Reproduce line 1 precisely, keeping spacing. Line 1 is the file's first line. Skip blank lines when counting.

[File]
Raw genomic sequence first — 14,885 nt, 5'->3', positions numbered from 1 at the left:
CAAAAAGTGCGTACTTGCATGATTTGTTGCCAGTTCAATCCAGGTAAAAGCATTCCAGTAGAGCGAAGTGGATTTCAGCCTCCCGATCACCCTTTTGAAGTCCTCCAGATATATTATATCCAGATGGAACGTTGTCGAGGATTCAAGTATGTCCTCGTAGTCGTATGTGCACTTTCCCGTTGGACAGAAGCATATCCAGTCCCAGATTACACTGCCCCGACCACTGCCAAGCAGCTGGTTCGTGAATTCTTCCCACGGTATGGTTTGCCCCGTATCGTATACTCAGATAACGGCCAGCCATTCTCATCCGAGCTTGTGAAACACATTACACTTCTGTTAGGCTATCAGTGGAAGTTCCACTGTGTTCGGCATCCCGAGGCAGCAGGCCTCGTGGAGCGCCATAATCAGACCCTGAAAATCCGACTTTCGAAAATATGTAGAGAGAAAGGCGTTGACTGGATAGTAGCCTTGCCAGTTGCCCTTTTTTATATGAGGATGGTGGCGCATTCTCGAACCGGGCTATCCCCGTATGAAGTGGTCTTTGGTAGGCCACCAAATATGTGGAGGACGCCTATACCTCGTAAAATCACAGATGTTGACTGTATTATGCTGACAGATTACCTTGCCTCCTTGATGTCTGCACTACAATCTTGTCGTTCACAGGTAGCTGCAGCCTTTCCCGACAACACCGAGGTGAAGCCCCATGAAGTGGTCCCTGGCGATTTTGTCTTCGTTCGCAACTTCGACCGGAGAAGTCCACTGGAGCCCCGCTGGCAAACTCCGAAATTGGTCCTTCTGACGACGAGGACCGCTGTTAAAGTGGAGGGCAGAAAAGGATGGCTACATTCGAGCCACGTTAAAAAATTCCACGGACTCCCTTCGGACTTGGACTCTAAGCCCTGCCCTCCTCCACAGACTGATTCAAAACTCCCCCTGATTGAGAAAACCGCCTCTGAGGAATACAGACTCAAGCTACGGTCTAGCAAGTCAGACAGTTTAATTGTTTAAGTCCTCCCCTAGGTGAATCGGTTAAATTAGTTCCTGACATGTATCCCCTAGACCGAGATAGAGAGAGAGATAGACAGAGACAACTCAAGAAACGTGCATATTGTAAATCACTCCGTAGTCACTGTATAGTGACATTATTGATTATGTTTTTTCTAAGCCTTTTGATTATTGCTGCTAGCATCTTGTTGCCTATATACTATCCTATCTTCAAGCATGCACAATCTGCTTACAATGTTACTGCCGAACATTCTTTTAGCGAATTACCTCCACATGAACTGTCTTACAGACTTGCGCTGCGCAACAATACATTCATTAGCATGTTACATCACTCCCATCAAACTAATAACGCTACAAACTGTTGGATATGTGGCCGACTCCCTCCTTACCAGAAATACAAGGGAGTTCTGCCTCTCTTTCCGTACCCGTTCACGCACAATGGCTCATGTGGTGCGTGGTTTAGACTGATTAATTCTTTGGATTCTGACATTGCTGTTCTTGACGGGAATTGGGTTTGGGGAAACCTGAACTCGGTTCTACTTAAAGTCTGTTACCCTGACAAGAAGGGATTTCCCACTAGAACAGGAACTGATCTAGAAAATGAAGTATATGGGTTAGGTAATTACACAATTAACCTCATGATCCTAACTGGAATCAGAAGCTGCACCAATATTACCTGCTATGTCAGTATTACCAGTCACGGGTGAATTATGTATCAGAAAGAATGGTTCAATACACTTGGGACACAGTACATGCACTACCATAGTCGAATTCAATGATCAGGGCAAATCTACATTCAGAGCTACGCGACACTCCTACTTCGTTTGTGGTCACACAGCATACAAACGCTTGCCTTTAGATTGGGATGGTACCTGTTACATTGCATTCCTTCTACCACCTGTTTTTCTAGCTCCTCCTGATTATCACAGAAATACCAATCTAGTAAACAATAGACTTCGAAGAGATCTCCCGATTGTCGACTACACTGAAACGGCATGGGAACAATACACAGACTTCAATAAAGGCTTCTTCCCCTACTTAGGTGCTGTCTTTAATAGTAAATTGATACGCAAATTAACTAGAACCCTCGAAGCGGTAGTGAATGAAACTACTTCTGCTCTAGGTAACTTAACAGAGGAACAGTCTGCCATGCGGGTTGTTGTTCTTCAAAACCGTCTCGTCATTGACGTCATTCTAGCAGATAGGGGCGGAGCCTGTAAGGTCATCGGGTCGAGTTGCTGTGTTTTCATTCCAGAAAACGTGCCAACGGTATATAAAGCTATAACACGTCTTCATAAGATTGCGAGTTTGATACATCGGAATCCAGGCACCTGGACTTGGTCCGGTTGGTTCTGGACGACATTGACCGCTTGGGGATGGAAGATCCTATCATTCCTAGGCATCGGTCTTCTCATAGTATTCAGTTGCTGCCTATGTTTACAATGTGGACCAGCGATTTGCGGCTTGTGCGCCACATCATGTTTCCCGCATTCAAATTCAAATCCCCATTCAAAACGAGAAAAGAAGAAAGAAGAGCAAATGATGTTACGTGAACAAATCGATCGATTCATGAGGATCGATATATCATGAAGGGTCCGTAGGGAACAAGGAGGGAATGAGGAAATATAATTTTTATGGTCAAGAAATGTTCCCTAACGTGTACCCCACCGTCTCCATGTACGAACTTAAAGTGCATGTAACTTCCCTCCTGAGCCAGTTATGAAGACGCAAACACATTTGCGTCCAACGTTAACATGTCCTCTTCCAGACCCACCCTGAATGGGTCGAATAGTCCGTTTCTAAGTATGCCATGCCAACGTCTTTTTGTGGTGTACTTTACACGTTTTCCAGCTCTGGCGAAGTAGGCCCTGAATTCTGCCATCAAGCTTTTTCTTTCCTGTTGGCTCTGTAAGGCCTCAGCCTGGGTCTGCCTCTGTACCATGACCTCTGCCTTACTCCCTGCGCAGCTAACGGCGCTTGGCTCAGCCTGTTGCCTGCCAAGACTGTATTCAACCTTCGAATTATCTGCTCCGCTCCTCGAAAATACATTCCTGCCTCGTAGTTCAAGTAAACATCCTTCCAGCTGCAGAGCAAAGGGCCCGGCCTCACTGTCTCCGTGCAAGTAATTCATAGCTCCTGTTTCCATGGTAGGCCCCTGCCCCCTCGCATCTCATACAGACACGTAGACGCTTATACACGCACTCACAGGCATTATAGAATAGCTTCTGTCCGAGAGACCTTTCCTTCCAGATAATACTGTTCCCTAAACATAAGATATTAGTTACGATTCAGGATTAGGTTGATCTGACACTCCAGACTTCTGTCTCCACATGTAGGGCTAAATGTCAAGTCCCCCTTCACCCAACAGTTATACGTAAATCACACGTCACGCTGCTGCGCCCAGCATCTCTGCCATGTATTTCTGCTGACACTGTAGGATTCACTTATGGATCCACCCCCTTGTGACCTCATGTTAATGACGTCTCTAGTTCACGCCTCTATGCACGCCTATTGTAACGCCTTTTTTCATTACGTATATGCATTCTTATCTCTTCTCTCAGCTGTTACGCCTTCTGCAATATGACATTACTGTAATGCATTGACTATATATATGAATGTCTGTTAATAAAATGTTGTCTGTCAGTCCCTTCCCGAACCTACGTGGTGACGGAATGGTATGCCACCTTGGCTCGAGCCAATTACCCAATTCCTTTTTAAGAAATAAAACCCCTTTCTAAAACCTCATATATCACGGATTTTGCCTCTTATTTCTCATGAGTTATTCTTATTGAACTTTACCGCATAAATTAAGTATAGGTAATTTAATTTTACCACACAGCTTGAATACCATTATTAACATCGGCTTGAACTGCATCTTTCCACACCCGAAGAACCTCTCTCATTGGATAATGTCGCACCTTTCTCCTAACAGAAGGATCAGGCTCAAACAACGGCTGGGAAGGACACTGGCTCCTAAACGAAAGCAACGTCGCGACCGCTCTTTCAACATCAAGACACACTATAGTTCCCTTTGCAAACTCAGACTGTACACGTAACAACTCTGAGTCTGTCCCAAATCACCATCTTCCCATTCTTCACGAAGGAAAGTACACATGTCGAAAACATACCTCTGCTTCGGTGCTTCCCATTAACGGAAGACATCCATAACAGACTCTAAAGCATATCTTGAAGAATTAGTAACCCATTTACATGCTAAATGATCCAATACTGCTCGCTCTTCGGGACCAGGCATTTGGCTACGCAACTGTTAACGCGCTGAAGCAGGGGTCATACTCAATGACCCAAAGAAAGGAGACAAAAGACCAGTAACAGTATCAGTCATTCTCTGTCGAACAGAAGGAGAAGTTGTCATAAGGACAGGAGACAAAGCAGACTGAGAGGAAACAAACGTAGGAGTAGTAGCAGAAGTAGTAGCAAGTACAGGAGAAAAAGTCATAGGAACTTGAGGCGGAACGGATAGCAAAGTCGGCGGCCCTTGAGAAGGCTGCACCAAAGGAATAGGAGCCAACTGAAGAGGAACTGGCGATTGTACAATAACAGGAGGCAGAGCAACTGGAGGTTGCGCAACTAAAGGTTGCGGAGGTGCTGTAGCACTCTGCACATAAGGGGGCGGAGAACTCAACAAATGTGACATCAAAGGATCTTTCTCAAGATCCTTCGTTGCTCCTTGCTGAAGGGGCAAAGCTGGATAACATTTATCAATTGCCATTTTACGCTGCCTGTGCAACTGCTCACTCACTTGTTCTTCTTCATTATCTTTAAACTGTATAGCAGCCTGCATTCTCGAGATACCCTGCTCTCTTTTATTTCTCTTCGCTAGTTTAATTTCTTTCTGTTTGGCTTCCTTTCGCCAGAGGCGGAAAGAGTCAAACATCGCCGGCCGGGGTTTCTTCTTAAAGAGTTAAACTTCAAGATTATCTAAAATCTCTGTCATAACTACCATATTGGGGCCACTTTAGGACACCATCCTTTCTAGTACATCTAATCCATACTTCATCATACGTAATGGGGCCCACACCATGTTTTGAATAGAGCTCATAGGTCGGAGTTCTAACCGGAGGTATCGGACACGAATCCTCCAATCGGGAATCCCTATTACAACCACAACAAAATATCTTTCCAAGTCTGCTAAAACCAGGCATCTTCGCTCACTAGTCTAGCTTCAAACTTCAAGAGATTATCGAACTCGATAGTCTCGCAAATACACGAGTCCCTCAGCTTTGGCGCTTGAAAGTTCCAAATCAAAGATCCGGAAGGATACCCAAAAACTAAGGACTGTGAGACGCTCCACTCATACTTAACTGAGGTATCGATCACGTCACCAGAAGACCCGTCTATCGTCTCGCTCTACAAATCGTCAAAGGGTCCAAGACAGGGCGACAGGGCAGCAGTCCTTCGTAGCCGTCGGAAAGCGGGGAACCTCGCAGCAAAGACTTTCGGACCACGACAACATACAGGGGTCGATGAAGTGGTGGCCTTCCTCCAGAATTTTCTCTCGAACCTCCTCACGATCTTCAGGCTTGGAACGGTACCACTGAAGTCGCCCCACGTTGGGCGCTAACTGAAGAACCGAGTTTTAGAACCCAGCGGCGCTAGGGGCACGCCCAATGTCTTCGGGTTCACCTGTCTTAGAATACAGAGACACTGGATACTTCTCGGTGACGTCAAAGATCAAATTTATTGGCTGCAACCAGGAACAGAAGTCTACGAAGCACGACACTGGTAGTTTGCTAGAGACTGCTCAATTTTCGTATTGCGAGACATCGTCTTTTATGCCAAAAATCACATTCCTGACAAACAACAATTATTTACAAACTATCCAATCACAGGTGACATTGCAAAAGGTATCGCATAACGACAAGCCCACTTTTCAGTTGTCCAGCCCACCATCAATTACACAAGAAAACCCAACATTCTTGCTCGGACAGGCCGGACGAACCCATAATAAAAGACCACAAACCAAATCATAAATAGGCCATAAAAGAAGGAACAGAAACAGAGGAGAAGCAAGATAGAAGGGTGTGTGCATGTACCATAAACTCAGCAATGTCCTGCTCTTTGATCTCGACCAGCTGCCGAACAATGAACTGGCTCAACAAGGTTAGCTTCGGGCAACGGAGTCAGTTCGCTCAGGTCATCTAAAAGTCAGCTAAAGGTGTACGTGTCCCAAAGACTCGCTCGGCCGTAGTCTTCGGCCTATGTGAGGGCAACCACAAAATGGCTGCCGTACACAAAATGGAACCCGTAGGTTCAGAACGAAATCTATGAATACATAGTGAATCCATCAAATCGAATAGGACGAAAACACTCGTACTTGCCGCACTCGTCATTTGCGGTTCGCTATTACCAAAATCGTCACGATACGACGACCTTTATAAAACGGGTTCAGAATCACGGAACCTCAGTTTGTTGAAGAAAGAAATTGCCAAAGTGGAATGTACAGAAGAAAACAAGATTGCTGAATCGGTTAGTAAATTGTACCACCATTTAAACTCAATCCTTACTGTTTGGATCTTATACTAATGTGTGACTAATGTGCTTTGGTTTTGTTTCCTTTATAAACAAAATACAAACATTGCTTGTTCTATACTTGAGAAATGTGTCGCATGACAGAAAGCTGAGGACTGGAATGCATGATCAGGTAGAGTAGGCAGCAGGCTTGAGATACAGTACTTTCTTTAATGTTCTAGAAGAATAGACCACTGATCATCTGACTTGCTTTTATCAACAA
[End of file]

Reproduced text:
Raw genomic sequence first — 14,885 nt, 5'->3', positions numbered from 1 at the left: